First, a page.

Folia Phoniatr Logop. 2003 Jul-Aug;55(4):177-88
Hartelius L, Theodoros D, Cahill L, Lillvik M.
Department of Logopedics and Phoniatrics, Goteborg University, Goteborg, Sweden.
The aims of the present study were to compare the perceptual assessments of deviant speech signs (dysarthria) exhibited by Australian and Swedish speakers with multiple sclerosis (MS) and to explore whether judgements of dysarthria differed depending on whether the speakers and the judges spoke the same or different languages.
Ten Australian and 10 Swedish individuals with MS (matched as closely as possible for age, gender, progression type and severity of dysarthria) were assessed by 2 Australian and 2 Swedish clinically experienced judges using a protocol including 33 speech parameters.
Results show that the following perceptual dimensions were identified by both pairs of judges in both groups of speakers to a just noticeable or moderate degree: imprecise consonants, inappropriate pitch level, reduced general rate, and glottal fry.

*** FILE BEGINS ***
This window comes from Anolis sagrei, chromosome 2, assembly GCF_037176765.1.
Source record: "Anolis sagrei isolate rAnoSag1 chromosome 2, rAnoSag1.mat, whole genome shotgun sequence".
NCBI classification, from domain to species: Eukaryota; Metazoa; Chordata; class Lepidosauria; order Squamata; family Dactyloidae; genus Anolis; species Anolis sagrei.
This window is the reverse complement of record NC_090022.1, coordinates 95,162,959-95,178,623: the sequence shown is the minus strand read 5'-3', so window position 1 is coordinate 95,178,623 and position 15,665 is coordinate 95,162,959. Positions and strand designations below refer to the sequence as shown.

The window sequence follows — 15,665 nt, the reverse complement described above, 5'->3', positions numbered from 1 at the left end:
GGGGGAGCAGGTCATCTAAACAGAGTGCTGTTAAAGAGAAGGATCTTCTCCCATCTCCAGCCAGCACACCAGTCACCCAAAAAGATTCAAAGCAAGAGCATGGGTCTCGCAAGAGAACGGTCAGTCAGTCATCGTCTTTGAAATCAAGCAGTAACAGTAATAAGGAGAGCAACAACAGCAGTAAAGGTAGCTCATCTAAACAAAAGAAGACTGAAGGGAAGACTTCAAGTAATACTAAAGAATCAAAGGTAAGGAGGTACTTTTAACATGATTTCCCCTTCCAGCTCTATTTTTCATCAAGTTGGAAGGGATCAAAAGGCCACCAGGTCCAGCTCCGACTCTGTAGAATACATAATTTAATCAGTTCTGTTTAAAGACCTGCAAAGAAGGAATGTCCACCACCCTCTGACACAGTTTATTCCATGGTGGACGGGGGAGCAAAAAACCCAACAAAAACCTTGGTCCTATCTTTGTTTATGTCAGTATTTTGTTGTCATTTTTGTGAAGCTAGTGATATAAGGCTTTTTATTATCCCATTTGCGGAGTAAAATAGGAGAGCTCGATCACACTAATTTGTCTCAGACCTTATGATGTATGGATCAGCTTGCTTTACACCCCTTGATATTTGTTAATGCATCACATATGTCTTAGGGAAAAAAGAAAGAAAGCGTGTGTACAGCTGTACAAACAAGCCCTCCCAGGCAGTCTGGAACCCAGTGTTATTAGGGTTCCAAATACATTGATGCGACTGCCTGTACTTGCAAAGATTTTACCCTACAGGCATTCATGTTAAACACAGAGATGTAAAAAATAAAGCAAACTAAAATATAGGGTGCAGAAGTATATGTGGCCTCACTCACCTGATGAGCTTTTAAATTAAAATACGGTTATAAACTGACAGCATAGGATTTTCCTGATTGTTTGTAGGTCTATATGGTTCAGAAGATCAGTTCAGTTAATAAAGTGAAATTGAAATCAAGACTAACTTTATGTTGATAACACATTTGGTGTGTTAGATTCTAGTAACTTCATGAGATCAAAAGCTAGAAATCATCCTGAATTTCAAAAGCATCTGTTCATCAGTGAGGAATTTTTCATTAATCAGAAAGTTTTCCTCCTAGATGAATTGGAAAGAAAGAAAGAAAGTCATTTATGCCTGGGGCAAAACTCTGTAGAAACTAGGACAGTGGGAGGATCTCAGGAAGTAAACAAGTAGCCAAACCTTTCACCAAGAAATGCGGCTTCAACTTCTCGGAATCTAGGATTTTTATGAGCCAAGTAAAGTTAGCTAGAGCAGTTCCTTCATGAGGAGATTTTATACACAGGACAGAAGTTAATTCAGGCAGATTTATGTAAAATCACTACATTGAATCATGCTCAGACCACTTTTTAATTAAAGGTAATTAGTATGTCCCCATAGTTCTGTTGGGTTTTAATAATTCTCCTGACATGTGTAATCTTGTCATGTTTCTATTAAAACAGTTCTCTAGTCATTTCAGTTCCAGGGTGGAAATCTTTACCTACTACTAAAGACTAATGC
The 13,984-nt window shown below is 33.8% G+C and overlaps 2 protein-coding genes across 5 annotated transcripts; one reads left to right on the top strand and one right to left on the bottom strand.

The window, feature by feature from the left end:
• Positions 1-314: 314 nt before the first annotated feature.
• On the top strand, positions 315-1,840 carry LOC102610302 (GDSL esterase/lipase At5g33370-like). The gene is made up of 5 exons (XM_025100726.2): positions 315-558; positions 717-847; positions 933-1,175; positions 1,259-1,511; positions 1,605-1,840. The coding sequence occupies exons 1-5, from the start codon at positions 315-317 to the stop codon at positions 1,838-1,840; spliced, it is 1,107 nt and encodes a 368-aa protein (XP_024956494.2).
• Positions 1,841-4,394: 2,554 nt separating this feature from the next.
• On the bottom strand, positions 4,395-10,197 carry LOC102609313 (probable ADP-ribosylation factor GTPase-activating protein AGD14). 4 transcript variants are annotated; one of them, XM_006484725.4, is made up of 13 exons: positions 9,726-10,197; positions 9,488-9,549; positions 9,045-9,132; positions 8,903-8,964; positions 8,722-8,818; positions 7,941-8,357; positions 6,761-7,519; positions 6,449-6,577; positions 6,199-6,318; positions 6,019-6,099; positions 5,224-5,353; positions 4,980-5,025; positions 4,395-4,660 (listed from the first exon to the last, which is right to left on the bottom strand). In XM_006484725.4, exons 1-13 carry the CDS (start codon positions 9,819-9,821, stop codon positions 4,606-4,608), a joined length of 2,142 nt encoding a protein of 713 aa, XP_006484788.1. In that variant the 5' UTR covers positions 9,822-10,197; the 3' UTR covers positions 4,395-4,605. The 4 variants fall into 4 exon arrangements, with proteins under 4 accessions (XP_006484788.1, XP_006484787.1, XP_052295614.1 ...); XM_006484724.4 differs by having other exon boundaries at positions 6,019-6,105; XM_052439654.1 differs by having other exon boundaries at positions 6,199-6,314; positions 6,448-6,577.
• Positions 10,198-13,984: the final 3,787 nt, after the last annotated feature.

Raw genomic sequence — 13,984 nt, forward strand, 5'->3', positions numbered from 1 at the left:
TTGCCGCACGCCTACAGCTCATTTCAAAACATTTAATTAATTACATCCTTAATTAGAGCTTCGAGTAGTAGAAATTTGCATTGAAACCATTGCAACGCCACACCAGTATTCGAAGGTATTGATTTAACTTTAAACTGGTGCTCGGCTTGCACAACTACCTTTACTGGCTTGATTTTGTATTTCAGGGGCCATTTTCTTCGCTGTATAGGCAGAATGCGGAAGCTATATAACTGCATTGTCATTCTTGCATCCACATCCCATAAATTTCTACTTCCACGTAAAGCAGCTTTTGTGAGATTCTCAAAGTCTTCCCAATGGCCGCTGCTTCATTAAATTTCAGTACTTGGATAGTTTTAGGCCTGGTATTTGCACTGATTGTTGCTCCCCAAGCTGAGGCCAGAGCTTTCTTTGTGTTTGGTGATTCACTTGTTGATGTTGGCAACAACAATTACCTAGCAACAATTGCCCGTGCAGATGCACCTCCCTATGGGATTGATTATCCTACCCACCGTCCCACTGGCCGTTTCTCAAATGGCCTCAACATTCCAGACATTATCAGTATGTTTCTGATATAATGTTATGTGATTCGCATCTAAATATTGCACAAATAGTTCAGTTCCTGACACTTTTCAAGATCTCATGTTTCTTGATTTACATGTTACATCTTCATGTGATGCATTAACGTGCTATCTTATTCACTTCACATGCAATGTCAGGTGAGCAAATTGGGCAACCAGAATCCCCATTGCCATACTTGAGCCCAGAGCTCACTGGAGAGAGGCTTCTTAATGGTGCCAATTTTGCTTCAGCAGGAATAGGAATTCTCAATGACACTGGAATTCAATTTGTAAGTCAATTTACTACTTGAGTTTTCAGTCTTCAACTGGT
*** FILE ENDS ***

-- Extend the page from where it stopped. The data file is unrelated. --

The reliability (Spearman rank-order correlation) of the consensus ratings from the Australian and the Swedish judges was high, with a mean rho of 85.7 for the Australian speakers and mean rho of 84.3 for the Swedish speakers.
The most difficult perceptual parameters to assess (i.e. to agree on) included harshness, level of pitch and loudness, precision of consonants and general stress pattern.
The study indicated that perceptual assessments of speech characteristics in individuals with MS are informative and can be achieved with high inter-judge reliability irrespective of the judge's knowledge of the speaker's language.